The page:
It occurred to me this week we should put together a status report on our neighborhood issues, projects and forums, for Mayor-Elect McGinn. Here is a draft. I came up with a bunch of categories that we could write short summaries on. Some stuff we could pull right off the Blog. Volunteers?
Take a topic and write a short summary as a comment to this blog post. As I see them posted, I will compile into one doc. I will post the results and we can hand it out to our Mayor-Elect at the upcoming forums and also distribute to new council members. If this format works, we could do an annual or biannual report.
DRAFT North Beacon Hill Status Report to Mayor-Elect McGinn November 09
North Beacon is an active and articulate residential community. North Beacon Hill pioneered urban village planning in 1990 (North Beacon Hill Action Plan), before the City initiated the 1998 planning cycle. We are currently working on recommendations for our third neighborhood plan and have numerous other planning documents completed.
Here are the highlights of our areas of focus, projects and forums:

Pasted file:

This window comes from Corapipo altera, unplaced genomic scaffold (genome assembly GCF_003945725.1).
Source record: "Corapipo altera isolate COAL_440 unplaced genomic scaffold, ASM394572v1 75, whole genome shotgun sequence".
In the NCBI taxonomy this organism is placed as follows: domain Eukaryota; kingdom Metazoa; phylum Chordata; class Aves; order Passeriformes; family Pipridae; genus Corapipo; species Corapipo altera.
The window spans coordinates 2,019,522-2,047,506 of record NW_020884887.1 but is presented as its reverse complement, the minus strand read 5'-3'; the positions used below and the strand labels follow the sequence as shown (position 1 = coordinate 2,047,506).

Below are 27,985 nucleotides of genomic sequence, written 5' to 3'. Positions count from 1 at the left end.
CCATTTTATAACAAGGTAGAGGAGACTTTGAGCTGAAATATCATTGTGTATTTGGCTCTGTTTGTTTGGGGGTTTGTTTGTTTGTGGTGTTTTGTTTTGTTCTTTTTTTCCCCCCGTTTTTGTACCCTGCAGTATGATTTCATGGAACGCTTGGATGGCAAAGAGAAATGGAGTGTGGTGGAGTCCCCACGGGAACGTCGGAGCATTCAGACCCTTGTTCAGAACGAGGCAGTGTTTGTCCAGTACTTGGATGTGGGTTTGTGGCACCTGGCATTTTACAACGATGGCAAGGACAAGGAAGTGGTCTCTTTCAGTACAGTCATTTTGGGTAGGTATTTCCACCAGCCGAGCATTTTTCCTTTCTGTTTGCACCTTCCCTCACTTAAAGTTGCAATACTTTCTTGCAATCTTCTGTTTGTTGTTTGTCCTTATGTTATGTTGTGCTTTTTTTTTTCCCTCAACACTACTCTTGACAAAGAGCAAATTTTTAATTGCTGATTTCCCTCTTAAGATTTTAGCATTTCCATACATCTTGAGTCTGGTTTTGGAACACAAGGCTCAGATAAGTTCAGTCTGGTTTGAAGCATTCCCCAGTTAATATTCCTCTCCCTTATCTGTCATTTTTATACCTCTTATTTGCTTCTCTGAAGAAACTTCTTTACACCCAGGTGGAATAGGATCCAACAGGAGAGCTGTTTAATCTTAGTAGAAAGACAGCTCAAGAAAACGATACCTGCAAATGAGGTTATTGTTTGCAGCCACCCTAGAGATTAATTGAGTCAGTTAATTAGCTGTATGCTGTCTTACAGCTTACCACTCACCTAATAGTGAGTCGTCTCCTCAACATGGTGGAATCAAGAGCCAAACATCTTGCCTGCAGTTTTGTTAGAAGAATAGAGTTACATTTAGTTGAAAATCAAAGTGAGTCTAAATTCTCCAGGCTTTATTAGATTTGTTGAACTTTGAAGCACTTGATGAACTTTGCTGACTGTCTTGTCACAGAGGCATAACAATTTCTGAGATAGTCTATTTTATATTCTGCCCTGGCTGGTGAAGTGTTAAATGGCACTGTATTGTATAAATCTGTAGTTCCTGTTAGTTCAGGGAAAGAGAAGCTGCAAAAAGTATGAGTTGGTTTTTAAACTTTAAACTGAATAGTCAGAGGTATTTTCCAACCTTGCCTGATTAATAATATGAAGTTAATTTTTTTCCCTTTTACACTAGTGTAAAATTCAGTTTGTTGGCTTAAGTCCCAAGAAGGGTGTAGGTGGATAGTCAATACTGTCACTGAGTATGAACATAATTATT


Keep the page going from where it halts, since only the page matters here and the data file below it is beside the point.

Primary Issues of Concern and Focus 2009 (Summaries below)
Neighborhood planning and urban village investment
Equitable High Speed Internet Access for local businesses and residents
15th Ave. S Street Project
Stevens Street Utility Poles Remediation
Ongoing outreach to our diverse community
Improving local schools and youth programs
Projects (Summaries below)
Jefferson Park Reconstruction (Implementation by the City with stewardship of the community)
Lander Festival Street (Implementation by the City with stewardship of the community)
Beacon Rockit: Local folks initiating arts and gatherings in a storefront on Beacon Avenue
Beacon Farmers Market: Long desired use for the new festival street
Urban Agriculture Project: Designed for Jefferson Park by local permaculture students.
Dear Neighbors, the time has finally arrived! We will begin building our community playground at Van Asselt Elementary (8311 Beacon Ave. S.) on November 19. We are in need of 75 volunteers to help construct, spread wood chips, paint, and various other tasks. If you are available any amount of time on this day and would like to give your support please email me as soon as possible email@example.com.
Van Asselt is now located at the former African-American Academy school site, a bit south of the old Van Asselt site.
From Jenna Franklin, Strategic Communications Advisor with Seattle Public Utilities:
Seattle Public Utilities is looking for a few good candidates to appoint to the Seattle Public Utilities Garbage, Recycling, Yard and Food Waste Community Advisory Committee.
Candidates from all backgrounds are encouraged to apply to become community advisors — committee members advise the utility on how to increase program offerings, reach the Seattle’s recycling goals, and provide better customer education and information.